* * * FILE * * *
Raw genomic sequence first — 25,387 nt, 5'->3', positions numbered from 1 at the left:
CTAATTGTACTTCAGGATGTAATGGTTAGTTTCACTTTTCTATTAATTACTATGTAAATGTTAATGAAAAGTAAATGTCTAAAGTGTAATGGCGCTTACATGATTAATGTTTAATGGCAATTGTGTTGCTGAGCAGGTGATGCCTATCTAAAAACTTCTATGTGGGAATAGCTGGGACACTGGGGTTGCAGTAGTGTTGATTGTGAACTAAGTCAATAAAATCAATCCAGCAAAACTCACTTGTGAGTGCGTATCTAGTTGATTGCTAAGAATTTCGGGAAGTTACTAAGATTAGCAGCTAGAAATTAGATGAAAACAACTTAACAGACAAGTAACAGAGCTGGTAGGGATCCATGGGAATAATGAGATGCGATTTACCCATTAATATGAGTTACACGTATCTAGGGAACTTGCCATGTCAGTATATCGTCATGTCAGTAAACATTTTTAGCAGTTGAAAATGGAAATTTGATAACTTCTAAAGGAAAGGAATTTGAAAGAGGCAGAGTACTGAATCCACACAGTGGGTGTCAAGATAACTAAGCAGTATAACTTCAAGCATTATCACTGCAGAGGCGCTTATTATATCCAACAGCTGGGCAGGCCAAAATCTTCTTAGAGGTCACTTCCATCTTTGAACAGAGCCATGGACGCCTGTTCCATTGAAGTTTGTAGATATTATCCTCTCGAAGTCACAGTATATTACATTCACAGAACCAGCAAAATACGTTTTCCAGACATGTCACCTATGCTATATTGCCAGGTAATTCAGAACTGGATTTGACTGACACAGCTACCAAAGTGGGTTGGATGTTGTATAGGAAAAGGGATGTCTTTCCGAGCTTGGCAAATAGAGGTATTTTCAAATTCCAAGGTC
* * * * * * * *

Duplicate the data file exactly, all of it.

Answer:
Raw genomic sequence first — 25,387 nt, 5'->3', positions numbered from 1 at the left:
CTAATTGTACTTCAGGATGTAATGGTTAGTTTCACTTTTCTATTAATTACTATGTAAATGTTAATGAAAAGTAAATGTCTAAAGTGTAATGGCGCTTACATGATTAATGTTTAATGGCAATTGTGTTGCTGAGCAGGTGATGCCTATCTAAAAACTTCTATGTGGGAATAGCTGGGACACTGGGGTTGCAGTAGTGTTGATTGTGAACTAAGTCAATAAAATCAATCCAGCAAAACTCACTTGTGAGTGCGTATCTAGTTGATTGCTAAGAATTTCGGGAAGTTACTAAGATTAGCAGCTAGAAATTAGATGAAAACAACTTAACAGACAAGTAACAGAGCTGGTAGGGATCCATGGGAATAATGAGATGCGATTTACCCATTAATATGAGTTACACGTATCTAGGGAACTTGCCATGTCAGTATATCGTCATGTCAGTAAACATTTTTAGCAGTTGAAAATGGAAATTTGATAACTTCTAAAGGAAAGGAATTTGAAAGAGGCAGAGTACTGAATCCACACAGTGGGTGTCAAGATAACTAAGCAGTATAACTTCAAGCATTATCACTGCAGAGGCGCTTATTATATCCAACAGCTGGGCAGGCCAAAATCTTCTTAGAGGTCACTTCCATCTTTGAACAGAGCCATGGACGCCTGTTCCATTGAAGTTTGTAGATATTATCCTCTCGAAGTCACAGTATATTACATTCACAGAACCAGCAAAATACGTTTTCCAGACATGTCACCTATGCTATATTGCCAGGTAATTCAGAACTGGATTTGACTGACACAGCTACCAAAGTGGGTTGGATGTTGTATAGGAAAAGGGATGTCTTTCCGAGCTTGGCAAATAGAGGTATTTTCAAATTCCAAGGTC